Signing up for culinary school immediately after earning a B.A. in English isn’t the usual route for aspiring culinarians, but it’s certainly worked well for 37-year-old Scott Tycer. After graduating from the University of Texas at Austin, he moved to Portland, OR, where he graduated from the Western Culinary Institute. A job at the Ritz-Carlton in Houston came next, followed by a stint as executive sous chef at Spago in Palo Alto, CA. The Houston native then came home to open Aries, an Esquire “Best New Restaurant” in 2001. Chosen a Food & Wine Best New Chef in 2003, the entrepreneurial Tycer now runs two restaurants, Gravitas and Pic, plus Kraftsmen Baking, an artisan bakery/retail cafe.
Ah, a full fridge. You must eat here quite often.
Not really. When I do, I’ll pick something out from what we keep on hand for the kids.
Are they good eaters?
Very good. We have two children, ages four and five. My wife mostly buys nutritious organic products for them.
She shops at Whole Foods, with occasional stops at the local Kroger’s for frozen pizza and that sort of thing.
It’s good that a busy chef has a stay-at-home wife who...
Stay at home? Annika, my wife, has a full-time career.
What does she do?
She works at McKinsey & Company here in Houston.
McKinsey? The giant management consulting firm?
Yes. She used to be what they call an engagement manager. Her work now can all be done out of the Houston office, so there’s almost no travel.
Whoa! That’s a big-league gig. As is yours. Who’s busier?
We’re both pretty busy. But the kids keep us grounded.
What’s your day like?
After the kids are off to their schools, I head to the bakery cafe to check on the breads and pastries. Then it’s over to Pic to check in with my sous chef and make sure things are all set.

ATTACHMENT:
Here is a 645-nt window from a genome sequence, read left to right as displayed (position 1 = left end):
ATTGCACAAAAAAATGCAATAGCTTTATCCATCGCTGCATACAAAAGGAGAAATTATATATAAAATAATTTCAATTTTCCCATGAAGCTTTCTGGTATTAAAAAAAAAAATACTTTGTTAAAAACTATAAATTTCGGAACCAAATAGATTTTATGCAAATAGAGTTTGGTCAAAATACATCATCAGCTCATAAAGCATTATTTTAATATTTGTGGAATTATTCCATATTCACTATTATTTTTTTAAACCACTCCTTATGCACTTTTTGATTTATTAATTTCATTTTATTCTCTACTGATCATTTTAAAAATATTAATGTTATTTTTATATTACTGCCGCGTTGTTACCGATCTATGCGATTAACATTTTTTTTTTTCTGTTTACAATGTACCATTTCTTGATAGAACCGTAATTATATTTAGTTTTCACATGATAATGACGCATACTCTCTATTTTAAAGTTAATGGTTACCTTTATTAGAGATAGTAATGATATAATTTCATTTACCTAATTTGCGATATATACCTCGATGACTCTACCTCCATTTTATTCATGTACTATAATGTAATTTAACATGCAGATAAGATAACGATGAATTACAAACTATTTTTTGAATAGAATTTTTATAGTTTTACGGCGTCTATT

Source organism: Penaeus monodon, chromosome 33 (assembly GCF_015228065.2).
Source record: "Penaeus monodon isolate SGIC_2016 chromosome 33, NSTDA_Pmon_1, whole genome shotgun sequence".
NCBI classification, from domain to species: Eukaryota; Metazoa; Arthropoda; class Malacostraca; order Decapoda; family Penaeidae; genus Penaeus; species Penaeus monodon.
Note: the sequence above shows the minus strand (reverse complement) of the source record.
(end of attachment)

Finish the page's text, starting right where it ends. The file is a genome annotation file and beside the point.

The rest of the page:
It’s over to the big restaurant—Gravitas—to cook lunch. Then I hit the gym.
You pump iron and do cardio?
I focus primarily on core strength—the muscles around the spine. If I get a bad back I’m down for two weeks.
And after the workout?
I’ll meet with managers and then it’s time for dinner service.
You must be maxed out.
Not really. I don’t stay late at the businesses anymore, and my wife has set up her schedule to complement mine.
So you’re not overcommitted.
No. At some point, the sacrifice you’ve made for your career has done its work. You can control your time more effectively.
Would this philosophy work for other chefs?
It can. I tell my sous chefs that part of their growth is to learn how to work efficiently. You want to squeeze some of the good things out of life.
So does Dad ever make breakfast for his kids?
Sure. Often. Usually it’s fruit, yogurt, some waffles every now and then, and juice.
Do you eat with them?
No breakfast for me. I eat five or six small meals a day.
Gee, do you ever cook at home?
Yes, on Sundays for my entire extended family. There’s 12 of us here in Houston.
Do you pull out all the stops?
No, I keep it traditional. Last Sunday’s meal was spaghetti Bolognese. My family doesn’t share my passion for cooking.
Judging from your reviews, we say it’s their loss.
PHOTOGRAPHY BY TOM CALLINS / REDUX PLUS